Posts tagged: NERC

New Chernobyl grant for Salford researchers

Award-winning researcher, Dr Mike Wood, is back in Chernobyl.  This time he’s accompanied by fellow Salford academic, Dr Neil Entwistle, as they undertake fieldwork in Chernobyl’s ‘Red Forest’ for their latest NERC grant.

The Red Forest is the most anthropogenically contaminated radioactive ecosystem on earth.  Located just a few kilometres from the Chernobyl Nuclear Power Plant where the 1986 accident occurred, this 4 – 6 square kilometres area of coniferous forest was killed by high radiation levels.  Before the trees died, their needles turned a red/orange colour and the area was named the Red Forest.  In the 30 years since the accident, the area has transitioned into a deciduous woodland (deciduous trees are more resistant to radiation than conifers).

A severe fire in the Red Forest during July 2016 was reported to have burnt approximately 80 percent of the forest. This presented a unique opportunity to study the effect of fire on i) radionuclide mobility/bioavailability and ii) the impact of radiation on the recovery of the forest ecosystems exposed to another stressor (ie. fire).

The new NERC grant, RED FIRE (Radioactive Environment Damaged by Fire: a Forest in Recovery), is funding an international research team to study the aftermath of the fire.  Dr Wood and Dr Entwistle, both from the School of Environment & Life Sciences at the University of Salford, are working in collaboration with the Centre for Ecology & Hydrology, University of Nottingham, Chornobyl Center, the Ukrainian Institute of Agricultural Radiology and the Norwegian University of Life Sciences.

Dr Wood and Dr Entwistle

Dr Wood (second from left) and Dr Entwistle (4th from left) with some of their ‘RED FIRE’ collaborators at the edge of the Red Forest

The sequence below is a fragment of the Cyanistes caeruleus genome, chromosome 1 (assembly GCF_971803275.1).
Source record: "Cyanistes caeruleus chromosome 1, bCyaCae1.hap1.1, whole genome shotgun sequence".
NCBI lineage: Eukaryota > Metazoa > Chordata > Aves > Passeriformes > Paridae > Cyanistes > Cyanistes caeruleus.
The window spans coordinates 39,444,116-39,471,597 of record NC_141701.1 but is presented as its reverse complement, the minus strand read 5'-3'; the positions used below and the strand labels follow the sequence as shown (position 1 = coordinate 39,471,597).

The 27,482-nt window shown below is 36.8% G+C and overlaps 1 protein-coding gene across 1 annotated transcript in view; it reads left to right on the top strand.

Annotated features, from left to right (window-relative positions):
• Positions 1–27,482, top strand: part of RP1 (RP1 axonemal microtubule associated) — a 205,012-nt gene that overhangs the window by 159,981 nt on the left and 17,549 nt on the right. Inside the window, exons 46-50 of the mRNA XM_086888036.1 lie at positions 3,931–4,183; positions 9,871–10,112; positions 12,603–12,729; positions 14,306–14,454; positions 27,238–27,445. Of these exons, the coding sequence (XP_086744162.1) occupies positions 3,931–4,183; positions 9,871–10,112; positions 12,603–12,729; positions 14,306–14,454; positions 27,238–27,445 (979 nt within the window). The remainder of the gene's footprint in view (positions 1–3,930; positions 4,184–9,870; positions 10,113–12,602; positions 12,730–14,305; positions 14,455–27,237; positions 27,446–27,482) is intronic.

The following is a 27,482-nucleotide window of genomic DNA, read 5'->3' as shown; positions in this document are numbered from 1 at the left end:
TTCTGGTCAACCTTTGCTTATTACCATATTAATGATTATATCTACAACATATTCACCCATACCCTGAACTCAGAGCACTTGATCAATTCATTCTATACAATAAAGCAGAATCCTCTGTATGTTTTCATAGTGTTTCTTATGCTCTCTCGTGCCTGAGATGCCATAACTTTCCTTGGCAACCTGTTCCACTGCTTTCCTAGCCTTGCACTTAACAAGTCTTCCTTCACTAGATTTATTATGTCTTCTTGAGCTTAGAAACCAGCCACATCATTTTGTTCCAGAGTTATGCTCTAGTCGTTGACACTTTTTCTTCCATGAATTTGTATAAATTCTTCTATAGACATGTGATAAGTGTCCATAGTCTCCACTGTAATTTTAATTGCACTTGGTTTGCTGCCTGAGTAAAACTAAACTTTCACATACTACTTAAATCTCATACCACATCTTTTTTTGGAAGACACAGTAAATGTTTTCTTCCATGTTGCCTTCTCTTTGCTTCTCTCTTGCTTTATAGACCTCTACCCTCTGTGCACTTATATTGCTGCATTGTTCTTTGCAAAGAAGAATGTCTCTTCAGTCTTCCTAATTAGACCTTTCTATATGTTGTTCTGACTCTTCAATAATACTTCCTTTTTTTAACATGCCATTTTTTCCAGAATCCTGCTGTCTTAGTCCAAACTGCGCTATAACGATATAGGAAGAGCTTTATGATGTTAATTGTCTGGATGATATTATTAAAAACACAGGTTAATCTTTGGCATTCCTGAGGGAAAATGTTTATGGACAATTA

The team are using a combination of techniques, from soil analysis to drones, to study the fire damaged area.  The project builds on Dr Wood’s previous radioecology research collaborations, including those developed through the NERC TREE project (www.ceh.ac.uk/TREE).  Dr Entwistle, an expert in drone-based research, is a new and valuable addition to the research team due to his specialist expertise.

 

RED FIRE drone

RED FIRE drone-based research begins

RED FIRE is led by Prof Nick Beresford at the Centre for Ecology & Hydrology.  Initial findings from the project will be reported at the 4th International Conference on Radioecology and Environmental Radioactivity (ICRER) in Berlin in September 2017.


The ‘Green Infrastructure and the Health and Wellbeing Influences on an Ageing Population’ project

Photograph of people walking in a park

The University of Salford is partnering with the University of Manchester and Manchester Metropolitan University on a £700,000 research project that looks into the benefits and values of green infrastructure on an ageing population.

Green infrastructure (GI), a term used in reference to green and blue spaces (areas of grass, and canals or waterways), has direct and indirect influences on human health and wellbeing. However access to such health and wellbeing benefits isn’t shared equally amongst the population, particularly for those based in urban areas. Additionally with people aged 65 and over more susceptible to environmental stressors, this age group in particular may also be the least likely to benefit from GI.

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